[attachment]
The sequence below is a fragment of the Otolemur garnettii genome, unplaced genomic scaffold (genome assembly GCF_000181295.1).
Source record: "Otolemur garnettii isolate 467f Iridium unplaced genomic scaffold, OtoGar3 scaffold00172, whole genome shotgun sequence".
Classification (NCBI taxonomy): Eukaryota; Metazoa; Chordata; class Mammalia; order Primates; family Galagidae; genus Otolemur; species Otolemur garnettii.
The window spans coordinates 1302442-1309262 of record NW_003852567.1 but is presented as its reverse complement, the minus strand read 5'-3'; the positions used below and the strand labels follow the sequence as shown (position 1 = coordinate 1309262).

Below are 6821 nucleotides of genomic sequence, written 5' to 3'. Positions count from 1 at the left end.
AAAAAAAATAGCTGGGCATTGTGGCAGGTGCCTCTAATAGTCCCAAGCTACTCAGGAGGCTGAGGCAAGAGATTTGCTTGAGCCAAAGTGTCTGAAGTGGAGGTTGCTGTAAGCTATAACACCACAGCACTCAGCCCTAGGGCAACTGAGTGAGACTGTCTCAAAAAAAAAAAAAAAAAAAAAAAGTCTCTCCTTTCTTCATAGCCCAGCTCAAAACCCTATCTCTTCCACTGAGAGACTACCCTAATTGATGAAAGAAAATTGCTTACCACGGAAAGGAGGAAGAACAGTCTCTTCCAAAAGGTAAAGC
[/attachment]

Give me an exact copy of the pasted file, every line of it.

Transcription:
The sequence below is a fragment of the Otolemur garnettii genome, unplaced genomic scaffold (genome assembly GCF_000181295.1).
Source record: "Otolemur garnettii isolate 467f Iridium unplaced genomic scaffold, OtoGar3 scaffold00172, whole genome shotgun sequence".
Classification (NCBI taxonomy): Eukaryota; Metazoa; Chordata; class Mammalia; order Primates; family Galagidae; genus Otolemur; species Otolemur garnettii.
The window spans coordinates 1302442-1309262 of record NW_003852567.1 but is presented as its reverse complement, the minus strand read 5'-3'; the positions used below and the strand labels follow the sequence as shown (position 1 = coordinate 1309262).

Below are 6821 nucleotides of genomic sequence, written 5' to 3'. Positions count from 1 at the left end.
AAAAAAAATAGCTGGGCATTGTGGCAGGTGCCTCTAATAGTCCCAAGCTACTCAGGAGGCTGAGGCAAGAGATTTGCTTGAGCCAAAGTGTCTGAAGTGGAGGTTGCTGTAAGCTATAACACCACAGCACTCAGCCCTAGGGCAACTGAGTGAGACTGTCTCAAAAAAAAAAAAAAAAAAAAAAAGTCTCTCCTTTCTTCATAGCCCAGCTCAAAACCCTATCTCTTCCACTGAGAGACTACCCTAATTGATGAAAGAAAATTGCTTACCACGGAAAGGAGGAAGAACAGTCTCTTCCAAAAGGTAAAGC